Our history and culture
Entry into Aged Care
Reflecting the ageing of our community and the need for culturally specific services, in 1987 the Society of Saint Hilarion embarked on a bold initiative to enter into the Aged Care sector by purchasing an existing 50 bed facility at Lockleys in Adelaide's Western suburbs. Following this, two more homes were built at Findon and Fulham in the 1990s, catering for persons in need from across Adelaide.
By the middle of the following decade it was recognised that our facilities at Lockleys and Findon were outdated and no longer suited to the needs and expectations of the community. As a result, these properties were sold and a stunning new facility, The House of Saint Hilarion, was constructed at Seaton with the first stage development, costing close to $30 million, completed in June 2010. The House of Saint Hilarion offers ageing in place care accommodation and associated services for 122 care recipients, while our inviting Villa Saint Hilarion at Fulham facility offers ageing in place services in spacious individual villas for 54 care recipients.
In keeping with the Society's vision of being "A leading multicultural Aged Care Organisation within a loving, caring and Christian environment", in 1999 the Society became a member of the Scalabrini National Association for the Aged.
In addition, the Congregation of the Franciscan Sisters of St Anthony was invited to fulfill the task of Pastoral Care at our Aged Care facilities. Their Pastoral Care work extends to the physical, emotional, recreational, cultural and spiritual needs of our care recipients as well as providing assistance and support to their families.
In January 2003, a Scalabrini Priest was appointed as Pastoral Care Director, to further enhance Pastoral Care to people receiving services from Saint Hilarion Aged Care.
Today while more than half of our care recipients are of Italian descent, we also welcome people of all cultures and religious beliefs to experience our care, compassion and feeling of community.
The formative years
The Society of Saint Hilarion is named after the Patron Saint of Caulonia, a small town in the Region of Calabria, Italy.
Our organisation was formed by migrants from the Region who ventured to Australia by ship on either side of the Second World War. Initially their focus was to preserve the cultural and religious traditions that they grew up with in Italy and which were entrenched into their way of life, and in particular incorporating family, food and home made vino.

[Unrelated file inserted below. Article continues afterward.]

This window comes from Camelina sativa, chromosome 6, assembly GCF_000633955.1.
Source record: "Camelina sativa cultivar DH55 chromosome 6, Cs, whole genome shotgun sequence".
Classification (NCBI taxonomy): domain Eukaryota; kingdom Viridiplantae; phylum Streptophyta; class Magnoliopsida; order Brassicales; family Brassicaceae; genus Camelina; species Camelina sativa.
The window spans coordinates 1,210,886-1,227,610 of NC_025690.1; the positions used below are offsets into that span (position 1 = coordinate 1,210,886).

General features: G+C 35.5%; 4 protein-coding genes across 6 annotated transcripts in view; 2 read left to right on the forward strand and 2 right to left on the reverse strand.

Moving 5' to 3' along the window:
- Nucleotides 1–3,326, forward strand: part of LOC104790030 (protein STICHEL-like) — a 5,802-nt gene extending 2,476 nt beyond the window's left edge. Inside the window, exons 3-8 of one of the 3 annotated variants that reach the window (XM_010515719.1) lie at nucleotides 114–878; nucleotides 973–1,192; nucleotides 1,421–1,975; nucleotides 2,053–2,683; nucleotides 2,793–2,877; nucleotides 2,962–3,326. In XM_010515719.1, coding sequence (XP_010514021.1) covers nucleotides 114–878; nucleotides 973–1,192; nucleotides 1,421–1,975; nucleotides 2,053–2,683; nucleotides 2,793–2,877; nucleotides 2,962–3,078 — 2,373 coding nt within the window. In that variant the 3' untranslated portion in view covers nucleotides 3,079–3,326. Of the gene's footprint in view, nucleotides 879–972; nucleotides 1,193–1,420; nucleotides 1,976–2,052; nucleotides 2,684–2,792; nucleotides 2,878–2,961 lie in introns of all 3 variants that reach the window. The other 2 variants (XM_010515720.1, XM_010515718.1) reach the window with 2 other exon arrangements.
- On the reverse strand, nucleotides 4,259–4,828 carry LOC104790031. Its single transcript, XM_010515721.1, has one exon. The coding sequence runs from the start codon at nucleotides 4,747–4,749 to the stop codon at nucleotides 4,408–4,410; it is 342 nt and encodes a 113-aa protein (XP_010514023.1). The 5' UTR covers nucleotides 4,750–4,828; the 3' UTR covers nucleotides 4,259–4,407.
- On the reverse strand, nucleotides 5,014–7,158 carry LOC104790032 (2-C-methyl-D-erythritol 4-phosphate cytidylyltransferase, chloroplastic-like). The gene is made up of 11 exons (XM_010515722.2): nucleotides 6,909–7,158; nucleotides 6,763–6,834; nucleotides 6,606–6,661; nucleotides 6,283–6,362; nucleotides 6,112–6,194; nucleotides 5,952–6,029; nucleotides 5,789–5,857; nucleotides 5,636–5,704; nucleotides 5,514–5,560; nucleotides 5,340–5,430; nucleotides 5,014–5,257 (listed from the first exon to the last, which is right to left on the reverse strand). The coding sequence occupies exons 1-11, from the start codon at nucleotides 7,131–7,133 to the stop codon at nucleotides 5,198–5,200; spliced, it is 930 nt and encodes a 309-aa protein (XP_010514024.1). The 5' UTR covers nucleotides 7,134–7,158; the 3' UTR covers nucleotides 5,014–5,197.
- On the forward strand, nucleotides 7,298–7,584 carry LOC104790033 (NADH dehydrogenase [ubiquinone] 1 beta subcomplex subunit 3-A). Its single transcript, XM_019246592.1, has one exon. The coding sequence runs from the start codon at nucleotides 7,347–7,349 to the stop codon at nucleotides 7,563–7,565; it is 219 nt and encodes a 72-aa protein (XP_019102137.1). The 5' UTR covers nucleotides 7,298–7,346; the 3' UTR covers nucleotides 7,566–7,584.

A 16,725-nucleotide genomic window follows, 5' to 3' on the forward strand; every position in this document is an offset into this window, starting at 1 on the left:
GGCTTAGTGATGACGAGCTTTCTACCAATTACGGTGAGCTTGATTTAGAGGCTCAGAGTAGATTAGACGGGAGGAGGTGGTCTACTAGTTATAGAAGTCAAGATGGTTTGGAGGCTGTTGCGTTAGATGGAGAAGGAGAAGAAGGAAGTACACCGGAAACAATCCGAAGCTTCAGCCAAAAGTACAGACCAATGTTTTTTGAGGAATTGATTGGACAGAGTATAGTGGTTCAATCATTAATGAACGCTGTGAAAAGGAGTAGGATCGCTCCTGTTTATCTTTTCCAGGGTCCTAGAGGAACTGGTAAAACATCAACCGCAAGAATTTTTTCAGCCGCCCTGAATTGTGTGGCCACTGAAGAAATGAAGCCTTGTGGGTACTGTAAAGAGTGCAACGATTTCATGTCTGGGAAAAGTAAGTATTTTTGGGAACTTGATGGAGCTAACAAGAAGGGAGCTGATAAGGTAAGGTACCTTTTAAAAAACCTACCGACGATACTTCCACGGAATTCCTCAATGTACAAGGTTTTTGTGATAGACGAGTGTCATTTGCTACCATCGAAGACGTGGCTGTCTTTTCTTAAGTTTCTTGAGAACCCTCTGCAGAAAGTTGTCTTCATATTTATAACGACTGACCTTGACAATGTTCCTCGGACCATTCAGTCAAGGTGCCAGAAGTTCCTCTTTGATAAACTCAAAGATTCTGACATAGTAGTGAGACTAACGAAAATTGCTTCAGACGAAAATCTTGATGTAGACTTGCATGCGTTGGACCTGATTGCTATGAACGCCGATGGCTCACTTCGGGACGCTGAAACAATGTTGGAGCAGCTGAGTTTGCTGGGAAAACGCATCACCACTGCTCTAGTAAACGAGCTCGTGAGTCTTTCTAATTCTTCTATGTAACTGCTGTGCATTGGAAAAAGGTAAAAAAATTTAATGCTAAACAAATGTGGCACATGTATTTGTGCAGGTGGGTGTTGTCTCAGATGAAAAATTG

While many families were instrumental in the development of the Saint Hilarion community, it was the Ciccarello, Costa, Fazzalari and Lamberto families who were the key players in helping to galvanise these people who, it must be remembered, arrived in South Australia with virtually only the shirts on their backs and practically no English.
Drawing on this spirit of family and community, in 1955 the first Feast Day of Saint Hilarion was celebrated by thousands of people.
This tradition has been maintained every year since in the third week of October where the Feast of Saint Hilarion, with a five day program of prayer and spirituality, takes place. The program of activities culminates on the final day, which is always a Sunday, with the Feast Day itself, which has evolved to be one of the largest and most popular events of its kind in Australia.
Today the Feast of Saint Hilarion continues to be staged by the Society of Saint Hilarion Executive Committee and a dedicated team of approximately 100 volunteers.
The Society of Saint Hilarion Executive Committee
Members are always welcome to join the Society (ph 8409 1500) and each year a new Executive Committee is elected at the Annual General Meeting.
The Executive Committee owes its origins to those original migrants from Caulonia, in the Region of Calabria who, in the 1950s, dedicated themselves to maintaining and celebrating the religious and cultural traditions with which they were so familiar.
In particular, the staging of the annual Feast of Saint Hilarion every year in October, to celebrate our patron Saint, was considered the highlight of the year, and to this day remains the most important activity of the Executive Committee.
The current composition of the Executive Committee is: